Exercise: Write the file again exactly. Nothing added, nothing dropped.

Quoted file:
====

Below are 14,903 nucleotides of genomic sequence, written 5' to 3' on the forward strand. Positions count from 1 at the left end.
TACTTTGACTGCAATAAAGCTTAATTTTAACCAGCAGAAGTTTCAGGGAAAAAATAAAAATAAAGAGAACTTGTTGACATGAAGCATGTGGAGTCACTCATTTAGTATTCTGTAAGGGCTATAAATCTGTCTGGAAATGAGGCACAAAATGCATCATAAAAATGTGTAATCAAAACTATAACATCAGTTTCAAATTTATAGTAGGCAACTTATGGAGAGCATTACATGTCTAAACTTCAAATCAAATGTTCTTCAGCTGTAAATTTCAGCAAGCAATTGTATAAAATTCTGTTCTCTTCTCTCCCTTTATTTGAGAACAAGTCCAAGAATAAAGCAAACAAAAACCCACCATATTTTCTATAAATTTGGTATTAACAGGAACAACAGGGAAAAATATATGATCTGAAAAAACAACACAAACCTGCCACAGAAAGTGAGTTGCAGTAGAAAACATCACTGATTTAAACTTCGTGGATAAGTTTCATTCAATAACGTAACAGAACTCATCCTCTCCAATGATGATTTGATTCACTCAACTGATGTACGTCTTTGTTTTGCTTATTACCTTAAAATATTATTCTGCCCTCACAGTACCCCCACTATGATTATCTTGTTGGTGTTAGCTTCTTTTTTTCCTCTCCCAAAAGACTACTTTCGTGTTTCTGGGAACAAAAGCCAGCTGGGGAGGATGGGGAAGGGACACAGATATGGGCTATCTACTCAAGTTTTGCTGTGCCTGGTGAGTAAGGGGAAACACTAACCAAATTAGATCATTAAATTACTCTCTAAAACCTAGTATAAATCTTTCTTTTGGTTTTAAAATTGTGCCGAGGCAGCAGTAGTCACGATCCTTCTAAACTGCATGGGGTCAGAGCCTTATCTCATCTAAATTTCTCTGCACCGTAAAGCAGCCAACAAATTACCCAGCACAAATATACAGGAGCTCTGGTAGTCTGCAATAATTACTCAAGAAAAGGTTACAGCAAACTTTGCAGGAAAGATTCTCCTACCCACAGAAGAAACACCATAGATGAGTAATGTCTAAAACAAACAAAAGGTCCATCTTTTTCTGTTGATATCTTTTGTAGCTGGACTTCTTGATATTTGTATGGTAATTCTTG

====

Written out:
Below are 14,903 nucleotides of genomic sequence, written 5' to 3' on the forward strand. Positions count from 1 at the left end.
TACTTTGACTGCAATAAAGCTTAATTTTAACCAGCAGAAGTTTCAGGGAAAAAATAAAAATAAAGAGAACTTGTTGACATGAAGCATGTGGAGTCACTCATTTAGTATTCTGTAAGGGCTATAAATCTGTCTGGAAATGAGGCACAAAATGCATCATAAAAATGTGTAATCAAAACTATAACATCAGTTTCAAATTTATAGTAGGCAACTTATGGAGAGCATTACATGTCTAAACTTCAAATCAAATGTTCTTCAGCTGTAAATTTCAGCAAGCAATTGTATAAAATTCTGTTCTCTTCTCTCCCTTTATTTGAGAACAAGTCCAAGAATAAAGCAAACAAAAACCCACCATATTTTCTATAAATTTGGTATTAACAGGAACAACAGGGAAAAATATATGATCTGAAAAAACAACACAAACCTGCCACAGAAAGTGAGTTGCAGTAGAAAACATCACTGATTTAAACTTCGTGGATAAGTTTCATTCAATAACGTAACAGAACTCATCCTCTCCAATGATGATTTGATTCACTCAACTGATGTACGTCTTTGTTTTGCTTATTACCTTAAAATATTATTCTGCCCTCACAGTACCCCCACTATGATTATCTTGTTGGTGTTAGCTTCTTTTTTTCCTCTCCCAAAAGACTACTTTCGTGTTTCTGGGAACAAAAGCCAGCTGGGGAGGATGGGGAAGGGACACAGATATGGGCTATCTACTCAAGTTTTGCTGTGCCTGGTGAGTAAGGGGAAACACTAACCAAATTAGATCATTAAATTACTCTCTAAAACCTAGTATAAATCTTTCTTTTGGTTTTAAAATTGTGCCGAGGCAGCAGTAGTCACGATCCTTCTAAACTGCATGGGGTCAGAGCCTTATCTCATCTAAATTTCTCTGCACCGTAAAGCAGCCAACAAATTACCCAGCACAAATATACAGGAGCTCTGGTAGTCTGCAATAATTACTCAAGAAAAGGTTACAGCAAACTTTGCAGGAAAGATTCTCCTACCCACAGAAGAAACACCATAGATGAGTAATGTCTAAAACAAACAAAAGGTCCATCTTTTTCTGTTGATATCTTTTGTAGCTGGACTTCTTGATATTTGTATGGTAATTCTTG